Which is also why, in the end, just like the lunatic, the lover and the poet do, Prof. Meiner’s imagination bodied forth the forms of things unknown and gave to airy nothing a local habitation and a name. (8)
I could further irritate my German (and non-German) readers if I said that Meiner defined the white, non-German Europeans as “dirty whites.” If it can be any consolation, in the first part of the XIX century an Italian philosopher called Vincenzo Gioberti wrote a book called “The moral and civil primacy of the Italians.” When first becoming aware of the book, most Italians cannot repress their laughter.
Still, how could a country, a republic, a territory, an enclave be called “Nagorno-Karabakh”? The name tells its history. “Nagorno” is a Russian adjective meaning ‘highland’. Indeed the republic covers the Southeastern section of the Lower Caucasus mountain range. ‘Karabackh” is the compound of two words, “kara” (from the Turkish, meaning ‘black’) and ‘backh’, from the Persian, meaning ‘garden’. Altogether, a black garden in the highlands (of the Lower Caucasus). And, as its very name shows, a crucible of different ethnic groups, Russian, Armenian, Turkish and Persian.
The area of Nagorno-Karabakh, inhabited mostly by Armenians and Azerbaijanis (essentially Persians) suffered from the aftermath of World War I, with the dissolution of the Ottoman empire. As we know, the Turks dealt a genocidal blow to the Armenians, in 1915. Nagorno-Karabakh was first occupied by British troops who appointed an Azerbaijani sultan, which irritated the Armenians. There were skirmishes between Armenian and Azerbaijanis forces. But all this fell by the wayside in 1921 when Georgia, Armenia and Azerbaijan became part of the Soviet Union – while Nagorno-Karabakh was granted the status of an autonomous region (within the Soviet Union). And for about 70 years the populations of Armenia (Christian), Azerbaijan (Muslim) and Nagorno-Karabakh (mixed), lived in peace.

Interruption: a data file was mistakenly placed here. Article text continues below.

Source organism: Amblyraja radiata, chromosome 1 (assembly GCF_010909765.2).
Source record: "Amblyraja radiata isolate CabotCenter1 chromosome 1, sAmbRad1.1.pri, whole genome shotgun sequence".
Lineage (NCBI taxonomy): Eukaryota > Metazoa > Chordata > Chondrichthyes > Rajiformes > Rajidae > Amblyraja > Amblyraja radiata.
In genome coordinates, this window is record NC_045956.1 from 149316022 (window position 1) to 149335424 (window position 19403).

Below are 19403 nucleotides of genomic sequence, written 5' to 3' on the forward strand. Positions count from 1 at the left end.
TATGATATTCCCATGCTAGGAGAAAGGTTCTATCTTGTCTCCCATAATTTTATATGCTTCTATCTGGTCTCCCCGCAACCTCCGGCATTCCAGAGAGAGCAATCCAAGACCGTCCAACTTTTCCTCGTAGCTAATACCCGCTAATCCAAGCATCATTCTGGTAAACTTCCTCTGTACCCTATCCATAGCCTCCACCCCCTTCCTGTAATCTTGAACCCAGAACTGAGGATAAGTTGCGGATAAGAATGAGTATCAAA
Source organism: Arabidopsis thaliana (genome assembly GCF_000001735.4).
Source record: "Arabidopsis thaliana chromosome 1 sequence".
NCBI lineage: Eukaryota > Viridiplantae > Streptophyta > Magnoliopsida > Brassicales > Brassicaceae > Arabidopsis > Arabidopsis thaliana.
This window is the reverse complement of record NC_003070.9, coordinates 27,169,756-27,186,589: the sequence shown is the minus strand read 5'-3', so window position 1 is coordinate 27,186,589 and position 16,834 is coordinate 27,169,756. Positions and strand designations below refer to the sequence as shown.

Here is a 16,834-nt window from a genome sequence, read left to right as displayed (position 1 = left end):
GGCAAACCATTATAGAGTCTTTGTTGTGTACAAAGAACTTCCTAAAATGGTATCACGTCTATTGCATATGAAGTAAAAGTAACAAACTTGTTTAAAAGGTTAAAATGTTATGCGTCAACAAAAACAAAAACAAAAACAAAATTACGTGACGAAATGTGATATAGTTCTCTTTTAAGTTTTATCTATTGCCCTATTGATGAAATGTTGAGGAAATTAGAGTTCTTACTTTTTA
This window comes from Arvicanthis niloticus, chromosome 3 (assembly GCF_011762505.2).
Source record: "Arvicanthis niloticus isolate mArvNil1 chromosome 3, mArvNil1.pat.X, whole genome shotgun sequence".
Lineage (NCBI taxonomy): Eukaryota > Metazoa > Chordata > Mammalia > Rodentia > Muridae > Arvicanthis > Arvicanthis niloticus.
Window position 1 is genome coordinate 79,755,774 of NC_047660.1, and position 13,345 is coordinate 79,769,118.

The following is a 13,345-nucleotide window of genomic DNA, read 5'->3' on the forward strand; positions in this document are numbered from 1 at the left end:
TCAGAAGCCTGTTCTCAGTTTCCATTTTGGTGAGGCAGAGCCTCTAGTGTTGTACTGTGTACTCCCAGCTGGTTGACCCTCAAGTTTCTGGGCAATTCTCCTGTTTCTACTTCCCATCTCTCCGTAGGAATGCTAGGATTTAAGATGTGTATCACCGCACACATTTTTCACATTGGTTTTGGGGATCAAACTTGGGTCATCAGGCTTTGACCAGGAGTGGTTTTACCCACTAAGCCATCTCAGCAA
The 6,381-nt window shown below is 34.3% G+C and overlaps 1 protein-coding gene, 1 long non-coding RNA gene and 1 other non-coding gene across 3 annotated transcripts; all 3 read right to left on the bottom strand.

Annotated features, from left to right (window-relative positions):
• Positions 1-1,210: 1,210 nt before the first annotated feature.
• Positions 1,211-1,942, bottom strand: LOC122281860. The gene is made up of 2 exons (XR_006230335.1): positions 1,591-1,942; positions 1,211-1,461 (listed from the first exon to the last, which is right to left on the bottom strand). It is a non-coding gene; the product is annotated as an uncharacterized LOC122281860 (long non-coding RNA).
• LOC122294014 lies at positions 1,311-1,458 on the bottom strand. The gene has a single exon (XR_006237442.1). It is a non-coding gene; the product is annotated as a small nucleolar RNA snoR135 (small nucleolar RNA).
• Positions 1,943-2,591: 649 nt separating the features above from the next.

Cohabitation had worn away their conflicting differences, as soft bodies, by continual attrition, conform surfaces to each other.